Something electric shocked my heart alive the day I first saw her.
I felt like I was standing under Niagara Falls. Or being shot into a galaxy of new emotion.
When Brittney swooped into my life, my heart leaped into the great unknown of love — and I jumped in after it.
I knew that falling might mean pain. Maybe even a sort of emotional death if things didn’t work out. But I also knew I couldn’t just stand at the precipice while my heart plunged into the mysterious chasm below. Or so I thought.
I didn’t know I had another option. I didn’t know I could fly instead of fall.
Flying vs. Falling
When you fall, you’re out of control. There’s no slowing down. Nothing to hold on to. And no way to choose where you land — or crash. Gravity pulls you down, and your dominant thought is Will I survive this?
When you fly, you have stability. There’s gliding and swooping. You’re carefree and precise. Flying is graceful, swift, and efficient. And when gravity pulls you down, your prevalent thought is, Where should I land?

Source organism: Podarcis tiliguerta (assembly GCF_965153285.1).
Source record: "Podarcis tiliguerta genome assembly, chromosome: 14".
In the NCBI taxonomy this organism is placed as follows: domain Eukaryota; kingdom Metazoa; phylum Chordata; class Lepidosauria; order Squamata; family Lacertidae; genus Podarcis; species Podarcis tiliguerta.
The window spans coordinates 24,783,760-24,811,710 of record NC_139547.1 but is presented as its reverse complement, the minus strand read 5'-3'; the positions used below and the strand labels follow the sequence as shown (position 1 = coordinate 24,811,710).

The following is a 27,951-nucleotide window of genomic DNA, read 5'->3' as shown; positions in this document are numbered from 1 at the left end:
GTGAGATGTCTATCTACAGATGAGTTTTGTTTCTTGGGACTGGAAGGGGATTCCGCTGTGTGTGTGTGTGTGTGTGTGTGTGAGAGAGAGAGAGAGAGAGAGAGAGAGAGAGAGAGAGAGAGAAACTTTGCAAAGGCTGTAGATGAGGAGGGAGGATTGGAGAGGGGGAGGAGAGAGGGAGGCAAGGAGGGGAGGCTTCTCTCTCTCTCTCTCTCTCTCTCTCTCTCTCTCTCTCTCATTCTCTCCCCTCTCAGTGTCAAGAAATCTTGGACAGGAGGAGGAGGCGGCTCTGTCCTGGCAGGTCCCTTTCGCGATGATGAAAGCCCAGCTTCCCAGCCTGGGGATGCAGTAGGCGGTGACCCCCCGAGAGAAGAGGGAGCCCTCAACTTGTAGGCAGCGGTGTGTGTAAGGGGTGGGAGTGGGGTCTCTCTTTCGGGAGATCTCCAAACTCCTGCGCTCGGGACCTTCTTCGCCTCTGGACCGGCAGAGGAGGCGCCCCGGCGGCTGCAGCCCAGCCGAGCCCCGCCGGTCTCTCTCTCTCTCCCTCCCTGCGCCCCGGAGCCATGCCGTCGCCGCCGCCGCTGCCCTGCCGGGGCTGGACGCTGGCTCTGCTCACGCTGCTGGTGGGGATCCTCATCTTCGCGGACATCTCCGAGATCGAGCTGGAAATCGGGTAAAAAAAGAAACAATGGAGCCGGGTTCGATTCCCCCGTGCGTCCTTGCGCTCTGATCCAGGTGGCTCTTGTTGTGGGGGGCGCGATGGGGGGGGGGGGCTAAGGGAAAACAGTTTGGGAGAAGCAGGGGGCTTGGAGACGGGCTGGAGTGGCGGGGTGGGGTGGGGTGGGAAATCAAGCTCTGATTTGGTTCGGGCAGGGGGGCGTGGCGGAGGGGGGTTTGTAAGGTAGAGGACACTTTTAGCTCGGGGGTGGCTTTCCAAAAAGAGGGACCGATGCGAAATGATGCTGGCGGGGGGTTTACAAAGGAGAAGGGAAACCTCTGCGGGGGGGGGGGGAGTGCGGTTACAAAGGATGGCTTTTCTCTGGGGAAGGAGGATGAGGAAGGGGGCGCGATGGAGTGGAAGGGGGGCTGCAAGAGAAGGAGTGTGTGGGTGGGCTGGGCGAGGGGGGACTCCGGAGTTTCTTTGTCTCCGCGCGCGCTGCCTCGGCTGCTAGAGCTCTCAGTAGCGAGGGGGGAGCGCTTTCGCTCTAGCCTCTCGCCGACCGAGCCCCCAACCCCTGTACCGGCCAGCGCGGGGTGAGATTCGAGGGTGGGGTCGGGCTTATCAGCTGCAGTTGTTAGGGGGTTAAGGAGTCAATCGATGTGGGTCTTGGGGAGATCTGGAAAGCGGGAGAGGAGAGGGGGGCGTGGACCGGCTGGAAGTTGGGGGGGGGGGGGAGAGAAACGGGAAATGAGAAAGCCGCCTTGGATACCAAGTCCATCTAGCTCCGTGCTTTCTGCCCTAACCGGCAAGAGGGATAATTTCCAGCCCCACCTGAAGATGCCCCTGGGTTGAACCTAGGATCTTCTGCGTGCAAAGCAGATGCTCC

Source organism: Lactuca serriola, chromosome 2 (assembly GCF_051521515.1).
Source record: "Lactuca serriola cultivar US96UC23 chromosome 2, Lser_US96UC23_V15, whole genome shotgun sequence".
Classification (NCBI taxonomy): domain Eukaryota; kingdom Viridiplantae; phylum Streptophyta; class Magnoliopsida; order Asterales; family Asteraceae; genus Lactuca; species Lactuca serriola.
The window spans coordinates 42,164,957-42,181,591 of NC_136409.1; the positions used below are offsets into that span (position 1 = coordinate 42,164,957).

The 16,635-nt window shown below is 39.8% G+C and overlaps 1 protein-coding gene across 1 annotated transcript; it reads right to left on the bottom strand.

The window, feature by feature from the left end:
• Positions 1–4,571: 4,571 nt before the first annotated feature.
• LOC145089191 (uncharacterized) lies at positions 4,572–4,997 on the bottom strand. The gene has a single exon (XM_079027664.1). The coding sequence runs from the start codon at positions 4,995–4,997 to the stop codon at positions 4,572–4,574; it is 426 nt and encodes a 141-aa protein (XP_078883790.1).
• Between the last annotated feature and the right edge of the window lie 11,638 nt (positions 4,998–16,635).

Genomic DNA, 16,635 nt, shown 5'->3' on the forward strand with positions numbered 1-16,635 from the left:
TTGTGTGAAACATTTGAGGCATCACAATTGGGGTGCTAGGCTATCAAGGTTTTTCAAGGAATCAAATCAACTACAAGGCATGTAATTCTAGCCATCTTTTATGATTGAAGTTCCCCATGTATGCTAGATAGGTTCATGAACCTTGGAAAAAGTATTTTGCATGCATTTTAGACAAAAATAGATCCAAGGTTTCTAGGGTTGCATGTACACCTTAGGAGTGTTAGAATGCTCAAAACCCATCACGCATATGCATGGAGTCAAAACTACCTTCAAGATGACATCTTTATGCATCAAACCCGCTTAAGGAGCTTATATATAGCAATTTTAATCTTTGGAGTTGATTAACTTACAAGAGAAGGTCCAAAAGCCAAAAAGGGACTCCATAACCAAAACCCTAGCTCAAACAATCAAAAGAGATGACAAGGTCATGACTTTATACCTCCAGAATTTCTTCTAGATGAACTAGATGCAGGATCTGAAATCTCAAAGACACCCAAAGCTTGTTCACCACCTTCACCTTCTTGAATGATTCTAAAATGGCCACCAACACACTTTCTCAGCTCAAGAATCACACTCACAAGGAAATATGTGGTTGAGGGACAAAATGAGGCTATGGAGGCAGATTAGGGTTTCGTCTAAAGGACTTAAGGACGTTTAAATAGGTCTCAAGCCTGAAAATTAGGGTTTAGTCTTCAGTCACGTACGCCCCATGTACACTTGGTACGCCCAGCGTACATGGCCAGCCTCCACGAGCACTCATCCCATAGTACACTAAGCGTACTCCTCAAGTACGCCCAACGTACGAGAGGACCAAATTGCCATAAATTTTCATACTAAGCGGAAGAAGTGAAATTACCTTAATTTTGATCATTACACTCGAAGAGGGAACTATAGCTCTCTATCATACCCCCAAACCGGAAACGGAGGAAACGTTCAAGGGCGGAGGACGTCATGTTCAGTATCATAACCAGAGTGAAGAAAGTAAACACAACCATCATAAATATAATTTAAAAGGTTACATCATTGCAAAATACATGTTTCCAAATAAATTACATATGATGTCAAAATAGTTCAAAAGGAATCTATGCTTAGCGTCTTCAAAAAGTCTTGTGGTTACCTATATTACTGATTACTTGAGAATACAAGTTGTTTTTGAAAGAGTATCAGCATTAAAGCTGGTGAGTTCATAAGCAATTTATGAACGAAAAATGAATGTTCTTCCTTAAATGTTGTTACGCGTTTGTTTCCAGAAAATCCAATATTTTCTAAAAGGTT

Flying still requires that you take a risk of the heart. But it’s a risk entirely different from that of falling.
Bottom line: You don’t have to suffer unbearable confusion or break into a million pieces as you search for that special guy or girl to spend your life with. You can have peace and stay whole. And I’m not just talking about hiding in your Bible or abstaining from sex. Not at all.
Flying doesn’t come with any prerequisites. It doesn’t matter if you’ve broken every relationship bone in your body or if you’re emotionally whole. It doesn’t matter if you’ve just started a relationship, have been in one for months, or are simply looking forward to one in the future.
All that matters is your willingness to rethink what true love looks like and start living it.
Caleb Breakey’s latest book, Dating Like Airplanes: Why Just Fall in Love When You Can Fly? has a January 2014 release date and can be ordered here.